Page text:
Risk my life so I could have you
You
you
you
you
you
you
Two weeks in a Virginia jail
for my lover
for my lover
Twenty thousand dollar bail
for my lover
for my lover
And everybody thinks
That I'm the fool
But they don't get
Any love from you
Tracy Chapman
Chestnut Cabaret
Philadelphia, Pennsylvania
7.25.1988

01 Across the Lines
02 For My Lover
03 No Time
04 Baby Can I Hold You
05 Behind the Wall
06 Fast Car
07 Material World
08 She's Got Her Ticket
09 My Sweet One
10 Why You Do Me Wrong
11 Troubles Troubles Troubles
12 Give Me One Reason
13 For You
14 Be My Baby
15 Mountains of Things
16 Born to Fight
17 Talkin' 'bout a Revolution
18 Why?

Total time: 1:15:04

Tracy Chapman - guitar & vocals

DAT of a master cassette from the soundboard;
staticky technical difficulty noises in Track 01 somewhat reduced by EN, June 2019
375 MB FLAC here
We're back for Day 2 of the riots that ignited the drive for LGBTQI equality, decades before the acronymical letterings took hold and back when being non-gender-conforming in any fashion was a ticket to certain and ignominious ruination.
You know who Tracy Chapman is, so there's no need to further elaborate, except to say that this is a full solo show -- accompanying herself on electric guitar -- from when she first hit in the late 1980s.
I'll be back in 24 hours with one last blast of Pride glitterbomb goodness for you... now go enjoy this exceptional glimpse into what makes this woman -- who somehow has managed, in the last 30+ years, to combine a completely private approach to her own sexuality removed from the public eye with an undeniably stellar philanthropic commitment to the LGBTQI equality cause -- one of the true supermegastars of the music of our age.--J.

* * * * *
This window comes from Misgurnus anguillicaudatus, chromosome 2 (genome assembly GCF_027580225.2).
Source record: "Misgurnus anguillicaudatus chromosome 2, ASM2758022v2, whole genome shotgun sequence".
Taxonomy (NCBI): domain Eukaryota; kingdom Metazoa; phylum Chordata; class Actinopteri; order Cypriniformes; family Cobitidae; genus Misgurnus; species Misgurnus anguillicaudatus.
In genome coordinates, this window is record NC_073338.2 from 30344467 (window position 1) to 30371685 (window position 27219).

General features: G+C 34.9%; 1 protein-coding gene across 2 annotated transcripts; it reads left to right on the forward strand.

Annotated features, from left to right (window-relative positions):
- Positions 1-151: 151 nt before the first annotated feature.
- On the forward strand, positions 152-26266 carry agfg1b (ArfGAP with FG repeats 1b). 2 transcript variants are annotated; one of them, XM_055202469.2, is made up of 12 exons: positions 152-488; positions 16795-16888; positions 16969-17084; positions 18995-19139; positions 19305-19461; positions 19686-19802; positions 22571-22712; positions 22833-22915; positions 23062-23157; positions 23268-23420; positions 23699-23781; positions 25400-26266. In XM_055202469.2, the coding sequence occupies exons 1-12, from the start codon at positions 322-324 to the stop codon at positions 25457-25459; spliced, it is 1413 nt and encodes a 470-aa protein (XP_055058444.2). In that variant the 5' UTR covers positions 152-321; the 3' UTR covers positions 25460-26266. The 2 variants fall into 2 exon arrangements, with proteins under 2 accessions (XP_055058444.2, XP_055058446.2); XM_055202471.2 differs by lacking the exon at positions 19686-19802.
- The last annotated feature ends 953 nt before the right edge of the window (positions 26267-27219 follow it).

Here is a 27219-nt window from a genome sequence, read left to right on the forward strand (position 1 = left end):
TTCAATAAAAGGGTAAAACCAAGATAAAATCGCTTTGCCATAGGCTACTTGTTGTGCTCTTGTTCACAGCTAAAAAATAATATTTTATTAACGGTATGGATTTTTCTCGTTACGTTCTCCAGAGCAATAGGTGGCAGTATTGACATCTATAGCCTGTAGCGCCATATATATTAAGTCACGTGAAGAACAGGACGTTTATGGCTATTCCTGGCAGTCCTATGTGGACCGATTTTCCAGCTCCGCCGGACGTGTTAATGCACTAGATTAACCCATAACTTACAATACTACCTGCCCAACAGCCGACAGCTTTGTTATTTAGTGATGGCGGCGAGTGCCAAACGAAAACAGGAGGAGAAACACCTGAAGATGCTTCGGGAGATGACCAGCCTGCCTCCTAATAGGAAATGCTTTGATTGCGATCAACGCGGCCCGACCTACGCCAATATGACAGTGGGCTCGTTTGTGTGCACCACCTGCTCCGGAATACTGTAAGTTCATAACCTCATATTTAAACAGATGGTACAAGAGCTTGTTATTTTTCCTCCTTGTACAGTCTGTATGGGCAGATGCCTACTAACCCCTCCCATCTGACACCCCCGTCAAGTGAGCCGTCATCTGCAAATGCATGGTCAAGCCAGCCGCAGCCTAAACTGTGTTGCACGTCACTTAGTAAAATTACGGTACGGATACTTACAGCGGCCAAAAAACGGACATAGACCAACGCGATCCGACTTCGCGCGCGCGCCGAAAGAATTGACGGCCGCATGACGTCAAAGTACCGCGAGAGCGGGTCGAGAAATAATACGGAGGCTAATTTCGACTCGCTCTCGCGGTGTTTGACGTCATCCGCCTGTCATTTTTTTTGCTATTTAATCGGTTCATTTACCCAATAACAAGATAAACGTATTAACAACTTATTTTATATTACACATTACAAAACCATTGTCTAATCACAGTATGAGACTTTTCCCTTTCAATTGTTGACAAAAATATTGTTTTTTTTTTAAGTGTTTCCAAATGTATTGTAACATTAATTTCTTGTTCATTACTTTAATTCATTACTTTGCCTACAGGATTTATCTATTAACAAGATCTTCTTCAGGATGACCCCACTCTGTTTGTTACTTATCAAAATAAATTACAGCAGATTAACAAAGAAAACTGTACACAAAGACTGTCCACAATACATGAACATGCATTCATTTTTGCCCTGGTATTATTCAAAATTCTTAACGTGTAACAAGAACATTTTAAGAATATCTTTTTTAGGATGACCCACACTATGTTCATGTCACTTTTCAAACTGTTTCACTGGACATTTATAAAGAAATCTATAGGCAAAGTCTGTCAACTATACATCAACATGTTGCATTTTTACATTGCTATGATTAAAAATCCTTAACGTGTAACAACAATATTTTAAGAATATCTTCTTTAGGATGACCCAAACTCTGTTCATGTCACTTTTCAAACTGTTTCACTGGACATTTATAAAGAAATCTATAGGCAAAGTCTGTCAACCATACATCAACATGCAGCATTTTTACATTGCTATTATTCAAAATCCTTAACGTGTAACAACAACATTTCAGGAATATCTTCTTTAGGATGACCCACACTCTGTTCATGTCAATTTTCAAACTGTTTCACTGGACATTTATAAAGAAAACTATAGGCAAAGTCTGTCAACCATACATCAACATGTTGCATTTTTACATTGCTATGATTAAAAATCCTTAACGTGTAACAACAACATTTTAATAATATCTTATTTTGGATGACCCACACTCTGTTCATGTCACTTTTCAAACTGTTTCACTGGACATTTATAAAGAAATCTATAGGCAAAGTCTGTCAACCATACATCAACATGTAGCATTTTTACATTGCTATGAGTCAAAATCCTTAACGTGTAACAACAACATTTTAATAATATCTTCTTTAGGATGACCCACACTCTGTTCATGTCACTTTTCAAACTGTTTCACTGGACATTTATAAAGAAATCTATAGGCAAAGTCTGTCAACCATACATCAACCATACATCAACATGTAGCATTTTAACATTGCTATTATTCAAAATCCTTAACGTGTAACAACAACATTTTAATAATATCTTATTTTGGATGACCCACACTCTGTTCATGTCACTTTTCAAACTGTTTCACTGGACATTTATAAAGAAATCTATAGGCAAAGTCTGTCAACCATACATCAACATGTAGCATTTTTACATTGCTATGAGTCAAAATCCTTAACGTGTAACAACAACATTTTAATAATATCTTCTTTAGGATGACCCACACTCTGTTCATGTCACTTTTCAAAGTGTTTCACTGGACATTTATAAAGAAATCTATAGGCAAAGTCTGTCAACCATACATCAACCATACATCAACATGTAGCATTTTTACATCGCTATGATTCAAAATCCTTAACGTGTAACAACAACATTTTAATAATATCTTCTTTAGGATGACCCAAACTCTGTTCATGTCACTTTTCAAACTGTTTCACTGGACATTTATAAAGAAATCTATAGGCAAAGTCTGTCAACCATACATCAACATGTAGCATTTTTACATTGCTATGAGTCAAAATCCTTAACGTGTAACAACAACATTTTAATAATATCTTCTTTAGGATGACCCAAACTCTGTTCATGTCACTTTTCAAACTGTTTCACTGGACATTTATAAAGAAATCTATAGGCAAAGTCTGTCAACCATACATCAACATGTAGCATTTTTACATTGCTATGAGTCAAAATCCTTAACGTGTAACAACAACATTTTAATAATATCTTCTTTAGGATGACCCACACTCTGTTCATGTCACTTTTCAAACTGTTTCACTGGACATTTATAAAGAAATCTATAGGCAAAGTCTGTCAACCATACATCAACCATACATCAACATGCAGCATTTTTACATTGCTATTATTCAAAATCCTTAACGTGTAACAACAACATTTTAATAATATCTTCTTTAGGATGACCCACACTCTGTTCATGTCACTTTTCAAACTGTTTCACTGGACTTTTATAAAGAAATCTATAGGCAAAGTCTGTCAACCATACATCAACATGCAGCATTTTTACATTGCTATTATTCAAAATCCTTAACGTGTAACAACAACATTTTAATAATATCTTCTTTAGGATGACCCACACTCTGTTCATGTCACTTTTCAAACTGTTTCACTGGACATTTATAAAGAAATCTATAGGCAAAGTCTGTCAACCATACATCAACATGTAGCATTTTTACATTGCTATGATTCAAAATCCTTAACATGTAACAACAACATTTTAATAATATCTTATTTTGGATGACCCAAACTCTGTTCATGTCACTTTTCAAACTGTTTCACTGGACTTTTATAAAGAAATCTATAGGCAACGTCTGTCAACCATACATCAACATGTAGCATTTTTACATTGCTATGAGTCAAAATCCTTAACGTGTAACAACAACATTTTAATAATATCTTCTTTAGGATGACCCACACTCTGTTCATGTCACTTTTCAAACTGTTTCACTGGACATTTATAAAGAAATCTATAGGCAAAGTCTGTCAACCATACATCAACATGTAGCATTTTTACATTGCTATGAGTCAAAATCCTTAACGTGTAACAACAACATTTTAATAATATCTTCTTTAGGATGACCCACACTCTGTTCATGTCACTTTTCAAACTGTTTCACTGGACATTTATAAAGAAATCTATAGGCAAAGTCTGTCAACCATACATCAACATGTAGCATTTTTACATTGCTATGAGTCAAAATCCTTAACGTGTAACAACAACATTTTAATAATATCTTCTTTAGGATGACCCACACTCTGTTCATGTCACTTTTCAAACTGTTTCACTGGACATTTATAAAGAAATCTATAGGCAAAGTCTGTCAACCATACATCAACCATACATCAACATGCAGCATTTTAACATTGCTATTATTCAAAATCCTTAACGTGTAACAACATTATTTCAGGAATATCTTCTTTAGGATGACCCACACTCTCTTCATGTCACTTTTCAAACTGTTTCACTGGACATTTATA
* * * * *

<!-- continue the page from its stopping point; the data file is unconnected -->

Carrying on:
Friday, June 28, 2019

Stonewall 50 #1: TRB You

About a week ago, I was thinking about how I go hogwild for Black History Month in February, with post after post. So why no Gay Pride posts for June? I asked myself. Let's clear that up this weekend, conveniently at the 50th anniversary of the birth of modern Gay Rights.
We'll do three: one each to commemorate each day of the rebellion that ought to prove to all pearlclutchers that if you want what is yours by right, you have to fight for it. And sometimes, you have to spike a few uprooted parking meters into the windshields of the fleeing Agents of the Repressive State to make your point and your safe space in which to be human.
For the first of these, let's start at the flashpoint of the most radical and committed. Today we celebrate someone who doesn't even really do music anymore -- he's one of the most noted radio presenters of the BBC now -- but, when he did, he sure didn't bullshit around.
Back in the mid 1970s, when he began to focus his songwriting skills upon anthems of Gay Liberation, such things were not yet the socially acceptable norms of Identity Politics they are now. One reason they have become such? Look no further than the boy with the bass here.
He looks harmless nowadays, but 40 years ago he was an holocaust-against-homophobes on two legs, with tunes to match. We have everything to owe to people such as he, that we get to live lives of relative freedom in many places.
You know it wasn't always thus, and we know it still isn't in the majority of places on this Earth. When today's hero sang about being glad to be gay it was a real, tangible risk of his life and safety.